Mubarak is back in a court:
Mubarak told the court that the uprising had been “infiltrated” by Islamists, and blamed them and their “local and foreign supporters” for causing the outbreak of violence — part of a pattern of statements by him and former top officials to reshape the narrative of the uprising. Earlier this week, his former interior minister, Habib Adli, said the 2011 revolution grew out of a “conspiracy” in which the United States took part.
The ex-president was previously convicted and sentenced to life in prison in connection with demonstrators’ deaths, but then won a retrial. A verdict is expected at the end of next month.
That’s an argument that should go over well with the current rulers of Egypt:
The allegations echo charges that Egypt has used to jail or sentence dozens of activists, aid workers, journalists and opposition figures in an escalating crackdown on political dissent.
Human Rights Watch “does not enjoy any legal status that may allow it to operate in Egypt,” the government said in a statement responding to the report. “Conducting investigations, collecting evidence and interviewing witnesses without any legal backing are activities that constitute a flagrant violation of state sovereignty under international law,” the statement added. It called the report a “flagrant intervention in the work of the national investigative and judicial authorities, and an attempt to impinge upon the independence and integrity of the Egyptian judiciary.”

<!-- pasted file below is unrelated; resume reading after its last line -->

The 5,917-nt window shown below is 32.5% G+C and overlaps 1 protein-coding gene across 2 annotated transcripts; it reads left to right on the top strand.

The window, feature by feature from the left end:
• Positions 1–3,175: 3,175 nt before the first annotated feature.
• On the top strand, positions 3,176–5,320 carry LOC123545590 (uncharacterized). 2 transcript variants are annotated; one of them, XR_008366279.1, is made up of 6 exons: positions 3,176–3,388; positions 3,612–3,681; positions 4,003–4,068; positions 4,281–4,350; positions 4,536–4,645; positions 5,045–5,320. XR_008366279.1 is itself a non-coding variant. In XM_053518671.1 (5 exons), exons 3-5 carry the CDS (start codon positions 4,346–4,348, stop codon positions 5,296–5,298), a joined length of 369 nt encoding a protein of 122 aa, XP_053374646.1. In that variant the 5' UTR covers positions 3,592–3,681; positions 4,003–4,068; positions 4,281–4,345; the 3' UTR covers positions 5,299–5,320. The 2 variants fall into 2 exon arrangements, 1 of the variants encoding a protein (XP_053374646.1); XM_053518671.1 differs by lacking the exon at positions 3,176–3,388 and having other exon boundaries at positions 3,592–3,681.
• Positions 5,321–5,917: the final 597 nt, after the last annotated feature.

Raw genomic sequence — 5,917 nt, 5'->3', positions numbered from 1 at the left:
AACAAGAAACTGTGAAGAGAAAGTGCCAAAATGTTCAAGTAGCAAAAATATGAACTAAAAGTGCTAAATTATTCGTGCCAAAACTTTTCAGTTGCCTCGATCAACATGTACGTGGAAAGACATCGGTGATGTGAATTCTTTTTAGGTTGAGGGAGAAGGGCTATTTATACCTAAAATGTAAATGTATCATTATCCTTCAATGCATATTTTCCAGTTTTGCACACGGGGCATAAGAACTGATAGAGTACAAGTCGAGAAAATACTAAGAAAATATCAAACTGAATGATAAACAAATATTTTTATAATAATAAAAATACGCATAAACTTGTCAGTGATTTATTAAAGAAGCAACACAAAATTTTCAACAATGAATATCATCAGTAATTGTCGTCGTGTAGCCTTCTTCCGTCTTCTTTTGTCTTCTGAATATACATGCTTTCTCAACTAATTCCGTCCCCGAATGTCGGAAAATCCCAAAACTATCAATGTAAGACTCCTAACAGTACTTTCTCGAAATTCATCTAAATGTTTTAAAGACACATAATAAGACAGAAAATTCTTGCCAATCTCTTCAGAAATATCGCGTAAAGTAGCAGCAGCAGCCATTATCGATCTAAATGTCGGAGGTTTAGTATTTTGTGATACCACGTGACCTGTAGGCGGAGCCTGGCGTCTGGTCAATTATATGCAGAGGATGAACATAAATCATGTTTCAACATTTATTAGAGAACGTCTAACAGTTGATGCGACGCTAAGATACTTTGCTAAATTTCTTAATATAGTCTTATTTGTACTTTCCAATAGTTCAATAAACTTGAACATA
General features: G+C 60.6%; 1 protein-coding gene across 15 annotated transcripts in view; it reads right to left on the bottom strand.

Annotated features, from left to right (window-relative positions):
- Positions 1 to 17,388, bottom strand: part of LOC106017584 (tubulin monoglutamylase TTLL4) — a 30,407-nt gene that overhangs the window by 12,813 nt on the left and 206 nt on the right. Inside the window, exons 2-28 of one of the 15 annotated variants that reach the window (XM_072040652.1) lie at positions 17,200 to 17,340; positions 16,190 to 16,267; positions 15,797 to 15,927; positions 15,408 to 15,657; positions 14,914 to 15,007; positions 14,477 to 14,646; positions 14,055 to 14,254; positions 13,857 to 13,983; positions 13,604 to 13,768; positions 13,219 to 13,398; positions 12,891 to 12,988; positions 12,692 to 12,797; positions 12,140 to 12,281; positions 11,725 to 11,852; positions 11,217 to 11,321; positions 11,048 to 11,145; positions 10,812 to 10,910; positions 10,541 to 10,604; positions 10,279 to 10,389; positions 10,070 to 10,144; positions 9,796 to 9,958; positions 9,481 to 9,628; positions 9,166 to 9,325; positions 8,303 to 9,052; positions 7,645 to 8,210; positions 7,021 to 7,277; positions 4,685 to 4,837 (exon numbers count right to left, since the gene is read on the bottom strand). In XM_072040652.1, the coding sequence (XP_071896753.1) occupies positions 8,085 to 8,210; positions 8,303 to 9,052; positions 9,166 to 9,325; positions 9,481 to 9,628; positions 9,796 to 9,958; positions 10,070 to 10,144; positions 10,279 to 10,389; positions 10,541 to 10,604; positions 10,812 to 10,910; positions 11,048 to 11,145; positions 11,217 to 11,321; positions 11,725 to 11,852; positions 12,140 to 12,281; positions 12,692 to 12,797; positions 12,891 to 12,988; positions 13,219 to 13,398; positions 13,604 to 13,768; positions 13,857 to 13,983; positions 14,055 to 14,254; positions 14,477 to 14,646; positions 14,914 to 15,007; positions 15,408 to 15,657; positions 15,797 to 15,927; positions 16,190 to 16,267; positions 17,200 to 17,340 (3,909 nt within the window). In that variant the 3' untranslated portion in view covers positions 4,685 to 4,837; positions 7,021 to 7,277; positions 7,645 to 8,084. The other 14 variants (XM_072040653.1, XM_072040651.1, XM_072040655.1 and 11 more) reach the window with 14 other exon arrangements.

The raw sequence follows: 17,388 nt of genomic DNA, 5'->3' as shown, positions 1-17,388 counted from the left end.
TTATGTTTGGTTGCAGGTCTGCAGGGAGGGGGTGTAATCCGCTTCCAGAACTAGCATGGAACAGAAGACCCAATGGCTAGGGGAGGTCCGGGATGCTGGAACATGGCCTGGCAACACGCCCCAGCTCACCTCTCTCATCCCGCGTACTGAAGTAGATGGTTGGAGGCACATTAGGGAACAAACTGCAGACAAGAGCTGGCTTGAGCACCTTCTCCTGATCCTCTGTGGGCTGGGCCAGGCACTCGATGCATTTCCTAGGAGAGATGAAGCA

The government also said that Human Rights Watch had issued the report “in parallel with dubious moves by the terrorist organization and its supporters” — a reference to the Muslim Brotherhood, the Islamist group that sponsored Mohamed Morsi, the ousted Egyptian president — “with a view to carrying out further acts of violence and terrorism against the Egyptian state and innocent civilians.”
That would be in response to a report that documented
According to Human Rights Watch, Egyptian authorities presided over “one of the world’s largest killings of demonstrators in a single day in recent history” when they unleashed security forces to disperse two large pro-Morsi protest camps in Cairo on Aug. 14, 2013, leaving about 900 people dead.
Among the inquiry’s key findings — based on on-site investigations, video footage, government statements and interviews with more than 200 witnesses — is that the deaths of more than 1,000 protesters in six incidents from July 5 to Aug. 16, 2013, were part of a government policy “to attack unarmed persons on political grounds” and that they therefore “constitute crimes against humanity,” Human Rights Watch said.
I assume Mubarak will win the case.